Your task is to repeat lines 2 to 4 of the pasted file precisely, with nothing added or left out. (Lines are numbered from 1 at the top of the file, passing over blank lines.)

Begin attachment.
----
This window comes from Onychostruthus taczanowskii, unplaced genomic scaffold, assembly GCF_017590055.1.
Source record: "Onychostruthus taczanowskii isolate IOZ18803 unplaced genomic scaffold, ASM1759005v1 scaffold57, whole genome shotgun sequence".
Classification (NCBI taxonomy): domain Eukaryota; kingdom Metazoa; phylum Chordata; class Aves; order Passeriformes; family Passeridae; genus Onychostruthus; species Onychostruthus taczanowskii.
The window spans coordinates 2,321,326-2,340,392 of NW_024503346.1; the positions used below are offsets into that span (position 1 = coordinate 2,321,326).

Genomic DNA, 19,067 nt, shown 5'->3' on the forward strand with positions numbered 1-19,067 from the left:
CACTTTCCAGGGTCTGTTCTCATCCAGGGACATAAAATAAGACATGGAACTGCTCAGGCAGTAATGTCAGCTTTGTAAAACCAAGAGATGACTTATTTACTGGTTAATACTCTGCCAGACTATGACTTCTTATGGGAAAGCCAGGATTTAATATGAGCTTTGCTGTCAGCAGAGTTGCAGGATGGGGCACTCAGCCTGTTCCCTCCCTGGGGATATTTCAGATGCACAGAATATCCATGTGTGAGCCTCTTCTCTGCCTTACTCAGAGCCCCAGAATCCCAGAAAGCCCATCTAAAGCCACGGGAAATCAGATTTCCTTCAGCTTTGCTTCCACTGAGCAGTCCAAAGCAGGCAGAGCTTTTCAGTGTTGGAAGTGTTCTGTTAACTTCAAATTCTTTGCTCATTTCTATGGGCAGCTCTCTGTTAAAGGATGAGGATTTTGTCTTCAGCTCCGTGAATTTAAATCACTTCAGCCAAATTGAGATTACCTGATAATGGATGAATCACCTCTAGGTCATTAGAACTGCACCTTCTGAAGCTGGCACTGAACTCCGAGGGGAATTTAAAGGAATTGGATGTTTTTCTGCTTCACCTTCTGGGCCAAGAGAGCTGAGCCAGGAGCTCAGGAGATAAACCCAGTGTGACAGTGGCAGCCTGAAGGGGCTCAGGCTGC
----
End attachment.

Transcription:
Source record: "Onychostruthus taczanowskii isolate IOZ18803 unplaced genomic scaffold, ASM1759005v1 scaffold57, whole genome shotgun sequence".
Classification (NCBI taxonomy): domain Eukaryota; kingdom Metazoa; phylum Chordata; class Aves; order Passeriformes; family Passeridae; genus Onychostruthus; species Onychostruthus taczanowskii.
The window spans coordinates 2,321,326-2,340,392 of NW_024503346.1; the positions used below are offsets into that span (position 1 = coordinate 2,321,326).